Existentialism and Humanism: Three Essays

Existentialism and Humanism: Three Essays

Existentialism and Humanism: Three Essays

Existentialism and Humanism: Three Essays

Excerpt

"Our life is a business, theirs was an existence"

Jakob Burckhardt, World-historical Reflections

There are various reasons why existentialism-- coming from Germany where Karl Jaspers and Martin Heidegger developed it, as did Jean-Paul Sartre and Gabriel Marcel in France--appealed to such a wide strata of intellectuals. First of all, there is the emotional impact of a doctrine that is not content to communicate items of theoretical perception but touches on human existence as a whole, on its source and its essence, its direction and its intensity, its potential and its limitations.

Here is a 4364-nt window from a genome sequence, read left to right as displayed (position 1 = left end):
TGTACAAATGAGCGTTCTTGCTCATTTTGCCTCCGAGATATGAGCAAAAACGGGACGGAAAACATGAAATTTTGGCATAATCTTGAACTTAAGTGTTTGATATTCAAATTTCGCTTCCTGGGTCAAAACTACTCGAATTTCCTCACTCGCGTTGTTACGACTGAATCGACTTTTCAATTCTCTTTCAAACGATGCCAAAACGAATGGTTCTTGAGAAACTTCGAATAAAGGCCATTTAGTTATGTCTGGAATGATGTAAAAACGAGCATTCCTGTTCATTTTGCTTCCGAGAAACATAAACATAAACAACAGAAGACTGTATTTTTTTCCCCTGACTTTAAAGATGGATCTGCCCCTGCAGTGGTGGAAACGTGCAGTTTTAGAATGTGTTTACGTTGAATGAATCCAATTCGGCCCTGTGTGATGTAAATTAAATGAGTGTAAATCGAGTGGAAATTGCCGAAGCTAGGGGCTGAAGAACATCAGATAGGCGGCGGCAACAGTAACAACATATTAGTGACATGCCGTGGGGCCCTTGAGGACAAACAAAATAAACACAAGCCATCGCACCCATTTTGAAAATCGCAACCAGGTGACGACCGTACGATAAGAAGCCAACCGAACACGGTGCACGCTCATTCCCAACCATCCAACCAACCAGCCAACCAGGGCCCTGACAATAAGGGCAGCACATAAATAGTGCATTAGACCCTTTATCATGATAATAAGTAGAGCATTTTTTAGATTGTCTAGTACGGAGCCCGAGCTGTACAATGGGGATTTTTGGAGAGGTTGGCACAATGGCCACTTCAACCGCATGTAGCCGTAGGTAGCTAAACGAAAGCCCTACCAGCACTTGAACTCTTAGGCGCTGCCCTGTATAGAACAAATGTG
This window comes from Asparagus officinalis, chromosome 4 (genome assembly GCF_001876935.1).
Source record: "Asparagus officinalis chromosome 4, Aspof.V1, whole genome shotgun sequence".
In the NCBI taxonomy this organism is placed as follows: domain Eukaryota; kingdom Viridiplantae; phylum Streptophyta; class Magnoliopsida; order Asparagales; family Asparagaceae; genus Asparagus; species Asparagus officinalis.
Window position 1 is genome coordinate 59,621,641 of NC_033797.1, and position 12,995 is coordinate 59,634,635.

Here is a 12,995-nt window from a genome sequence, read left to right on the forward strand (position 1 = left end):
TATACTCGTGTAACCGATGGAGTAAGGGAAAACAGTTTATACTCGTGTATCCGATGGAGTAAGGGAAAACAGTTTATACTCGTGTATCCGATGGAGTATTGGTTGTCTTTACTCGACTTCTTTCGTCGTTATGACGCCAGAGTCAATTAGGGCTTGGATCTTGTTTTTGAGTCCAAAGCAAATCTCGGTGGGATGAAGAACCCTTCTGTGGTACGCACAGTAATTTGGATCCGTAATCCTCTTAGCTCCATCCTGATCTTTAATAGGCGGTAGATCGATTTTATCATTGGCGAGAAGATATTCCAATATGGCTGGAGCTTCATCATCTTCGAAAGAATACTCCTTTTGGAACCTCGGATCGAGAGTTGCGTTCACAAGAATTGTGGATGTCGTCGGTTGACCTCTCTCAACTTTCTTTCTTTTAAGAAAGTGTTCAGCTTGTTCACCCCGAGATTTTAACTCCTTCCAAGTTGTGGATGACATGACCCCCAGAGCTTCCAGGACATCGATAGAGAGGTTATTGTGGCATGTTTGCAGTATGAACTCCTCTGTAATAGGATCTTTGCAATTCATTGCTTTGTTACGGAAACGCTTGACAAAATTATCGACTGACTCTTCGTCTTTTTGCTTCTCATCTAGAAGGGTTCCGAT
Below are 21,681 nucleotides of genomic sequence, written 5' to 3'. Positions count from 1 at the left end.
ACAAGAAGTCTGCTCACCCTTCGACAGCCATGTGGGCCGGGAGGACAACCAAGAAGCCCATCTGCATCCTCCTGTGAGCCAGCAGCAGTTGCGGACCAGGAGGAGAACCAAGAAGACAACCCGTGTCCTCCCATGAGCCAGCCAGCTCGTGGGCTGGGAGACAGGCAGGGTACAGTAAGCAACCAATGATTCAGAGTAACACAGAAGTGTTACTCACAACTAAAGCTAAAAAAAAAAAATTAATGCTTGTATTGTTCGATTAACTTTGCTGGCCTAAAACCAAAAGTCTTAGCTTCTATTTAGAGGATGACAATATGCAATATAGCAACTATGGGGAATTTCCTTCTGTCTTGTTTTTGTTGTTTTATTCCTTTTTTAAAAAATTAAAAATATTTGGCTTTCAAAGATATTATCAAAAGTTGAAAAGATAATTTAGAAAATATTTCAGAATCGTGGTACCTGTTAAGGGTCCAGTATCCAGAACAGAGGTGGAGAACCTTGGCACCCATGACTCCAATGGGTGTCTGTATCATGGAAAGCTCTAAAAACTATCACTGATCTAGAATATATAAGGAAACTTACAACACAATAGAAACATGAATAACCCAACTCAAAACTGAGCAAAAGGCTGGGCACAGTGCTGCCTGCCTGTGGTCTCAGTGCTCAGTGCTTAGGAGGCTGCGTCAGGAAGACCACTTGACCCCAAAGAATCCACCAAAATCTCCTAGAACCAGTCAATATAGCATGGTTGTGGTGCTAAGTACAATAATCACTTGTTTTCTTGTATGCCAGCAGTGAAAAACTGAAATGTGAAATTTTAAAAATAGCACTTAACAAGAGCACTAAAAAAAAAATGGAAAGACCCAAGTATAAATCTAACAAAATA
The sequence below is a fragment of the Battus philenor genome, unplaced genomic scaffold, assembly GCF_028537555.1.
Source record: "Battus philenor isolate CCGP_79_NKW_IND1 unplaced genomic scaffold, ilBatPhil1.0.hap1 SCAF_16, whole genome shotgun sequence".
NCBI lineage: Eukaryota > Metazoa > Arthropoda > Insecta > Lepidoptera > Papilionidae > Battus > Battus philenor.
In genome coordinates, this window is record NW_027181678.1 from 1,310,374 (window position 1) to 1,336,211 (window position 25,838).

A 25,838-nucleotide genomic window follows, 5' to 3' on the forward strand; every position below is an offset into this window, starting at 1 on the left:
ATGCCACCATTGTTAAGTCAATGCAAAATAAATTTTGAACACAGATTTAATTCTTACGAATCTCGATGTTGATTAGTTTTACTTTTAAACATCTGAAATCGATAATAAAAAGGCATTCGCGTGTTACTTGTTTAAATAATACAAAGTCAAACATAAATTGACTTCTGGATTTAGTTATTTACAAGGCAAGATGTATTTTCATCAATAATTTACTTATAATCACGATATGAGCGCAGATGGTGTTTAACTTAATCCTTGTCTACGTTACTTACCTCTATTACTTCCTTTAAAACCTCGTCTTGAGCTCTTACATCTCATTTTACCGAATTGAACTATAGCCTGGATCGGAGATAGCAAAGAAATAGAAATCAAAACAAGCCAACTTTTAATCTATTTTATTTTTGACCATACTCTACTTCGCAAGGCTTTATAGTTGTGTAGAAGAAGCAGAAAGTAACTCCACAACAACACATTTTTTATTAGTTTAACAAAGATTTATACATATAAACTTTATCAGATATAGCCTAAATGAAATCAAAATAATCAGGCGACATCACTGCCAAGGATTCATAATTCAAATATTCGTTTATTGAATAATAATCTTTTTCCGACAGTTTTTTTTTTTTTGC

Existentialism emerged from the despair of a radical Protestant thinker, Sören Kierkegaard, over the shallow and barren Christianity of recent times. It came into being with individual existence seemingly doomed by bustle, the struggle for life, the pace and . . .

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